Ski: 2018-2019 Renoun Citadel 106, 185 cm
Available Lengths: 178, 185, 191 cm
Blister’s Measured Tip-to-Tail Length: 182.7 cm
Blister’s Measured Weight per Ski: 1642 & 1651 grams
Stated Dimensions: 136-106-125 mm
Blister’s Measured Dimensions: 135.5-105.1-125.0 mm
Stated Sidecut Radius: 19.5 meters
Measured Tip & Tail Splay (ski decambered): 56 mm / 22 mm
Measured Traditional Camber Underfoot: ~3 mm
Core: Aspen + 12 Channels of HDT + Carbon Fiber Laminate
Base: Durasurf 4001
Factory Recommended Mount Point: -5.25 cm from center; 86.1 cm from tail
When we posted our First Look and Flash Review of the 17/18 Renoun Endurance 98 a few months ago, we called it, “one of the most mental things we’ve ever reviewed.” Because, while that ski comes in at around 1700 grams for the 184 cm version, Jonathan Ellsworth had been spending his time A/Bing it against the Head Monster 98, which weighs almost 700 grams more per ski, and is one of the most stable skis we’ve ever tested in that waist width.
So why was Jonathan comparing a ski that weighs less than some dedicated touring skis (the Renoun Endurance 98) to a super-heavy, metal-laminate charger? While we generally don’t single out individual design components when talking about a product’s performance, we’re pretty confident that it has a lot to do with Renoun’s unique construction element — Hyper Damping Technology, aka, HDT.
For more info on what HDT is and how Renoun got started, you should definitely check out our Blister Podcast conversation with Renoun Founder, Cyrus Schenck.
While our initial time on the Endurance 98 had us pretty confounded, we’v since spent time on a few more skis from Renoun, including their newest ski, the Citadel 106. The Citadel 106 is not only lighter and wider than the Endurance 98, it also is reported to have about twice as much HDT in its core. And after taking a look at its specs, it seems like the Citadel 106 is also just about as crazy as the Endurance 98.
What Renoun says about the Citadel 106:
“The Citadel 106 has been a vision of ours since the inception of RENOUN. Wider, lighter, carbon fiber. More HDT, less chatter. Everything you need to build a super ski unlike any other. After 3 years of R&D – Research & Dreaming, we’ve made it a reality.”
And then they offer this alternative description of the Citadel 106 in this very succinct fashion:
“The Most Stable Full-Carbon Ski. Ever”
So the Citadel 106 is both Renoun’s widest ski and their lightest ski. It’s also their first full-carbon-laminate ski, and that construction is probably a big factor behind the Citadel 106’s very low weight.
But then Renoun also says that the Citadel 106 has more HDT than their other skis (Cyrus said the Citadel 106 has about twice as much as the Endurance 98 and Z-Line 90). So given our experience on the Endurance 98, maybe all the HDT in the Citadel 106 really will make it the “most stable full-carbon ski ever”?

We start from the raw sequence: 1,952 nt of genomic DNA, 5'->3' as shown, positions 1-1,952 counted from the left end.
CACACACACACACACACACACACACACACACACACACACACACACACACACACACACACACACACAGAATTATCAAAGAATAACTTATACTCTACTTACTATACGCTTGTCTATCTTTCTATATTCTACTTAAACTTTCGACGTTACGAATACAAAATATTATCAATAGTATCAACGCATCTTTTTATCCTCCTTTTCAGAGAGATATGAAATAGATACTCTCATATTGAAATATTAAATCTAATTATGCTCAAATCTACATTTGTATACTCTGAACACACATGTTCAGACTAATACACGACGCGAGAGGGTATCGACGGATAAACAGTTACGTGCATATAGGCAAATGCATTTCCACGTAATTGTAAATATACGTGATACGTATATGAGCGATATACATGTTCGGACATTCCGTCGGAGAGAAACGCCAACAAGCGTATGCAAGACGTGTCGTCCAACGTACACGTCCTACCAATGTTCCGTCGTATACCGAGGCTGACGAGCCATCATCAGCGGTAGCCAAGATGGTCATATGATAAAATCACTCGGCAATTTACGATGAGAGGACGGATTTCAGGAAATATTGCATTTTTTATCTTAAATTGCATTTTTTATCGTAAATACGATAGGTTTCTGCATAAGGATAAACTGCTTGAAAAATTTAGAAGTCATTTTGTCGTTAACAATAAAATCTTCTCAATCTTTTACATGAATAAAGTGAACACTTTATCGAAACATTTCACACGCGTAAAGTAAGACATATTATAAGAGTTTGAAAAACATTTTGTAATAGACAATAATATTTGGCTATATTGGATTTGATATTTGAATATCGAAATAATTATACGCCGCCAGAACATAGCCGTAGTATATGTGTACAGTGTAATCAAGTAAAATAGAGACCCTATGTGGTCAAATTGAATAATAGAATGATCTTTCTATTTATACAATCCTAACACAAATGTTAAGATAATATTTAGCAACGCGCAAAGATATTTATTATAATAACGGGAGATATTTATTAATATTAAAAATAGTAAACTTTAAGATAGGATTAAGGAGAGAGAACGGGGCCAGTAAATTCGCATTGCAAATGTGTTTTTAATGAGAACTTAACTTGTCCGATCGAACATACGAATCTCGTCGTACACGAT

Shape / Rocker Profile
The Citadel 106 looks a bit like a wider Endurance 98. It has squared-off tips, but its tips and tails do taper pretty significantly (i.e., the widest points in the tails and shovels are fairly far from the ends of the ski). The Citadel 106’s shape doesn’t look quite as straight as the 17/18 Endurance 98.
The Citadel 106 has a pretty shallow tip rocker line compared to some other skis of this width, like the Line Sick Day 104 and Salomon QST 106. On the other hand, the Citadel 106’s tail rocker looks slightly deeper than average, and the tip and tail rocker lines are pretty similar in terms of depth. But the Citadel 106 has much more tip splay than tail splay.
Here’s how we’d characterize the flex pattern of the Citadel 106:
In Front of Toe Piece: 8-8.5
Behind the Heel Piece: 8-7
Like the Endurance 98, the flex pattern of the Citadel 106 definitely isn’t burly, and the flex pattern also feels pretty symmetrical. Overall, the flex pattern of the Citadel 106 feels pretty similar to (and perhaps a tiny bit softer than) the 188 cm Elan Ripstick 106, though the Ripstick 106 feels like it has more snap / rebound to its flex. Compared to the 188 cm, 18/19 Salomon QST 106, the Citadel 106 actually has slightly stiffer tips and shovels, but the back half of the QST 106 is noticeably stronger.
While the Citadel 106 and Endurance 98 both have pretty soft flex patterns, the really confounding thing with the Endurance 98 was that — despite handflexing quite soft — that ski did not feel very soft at all when actually skiing hard on it. HDT reacts and changes depending on how much force is exerted on it, and that’s pretty obvious on snow — the Endurance 98 definitely felt stiffer at higher speeds than it did while noodling around at slower speeds, or while just handflexing it.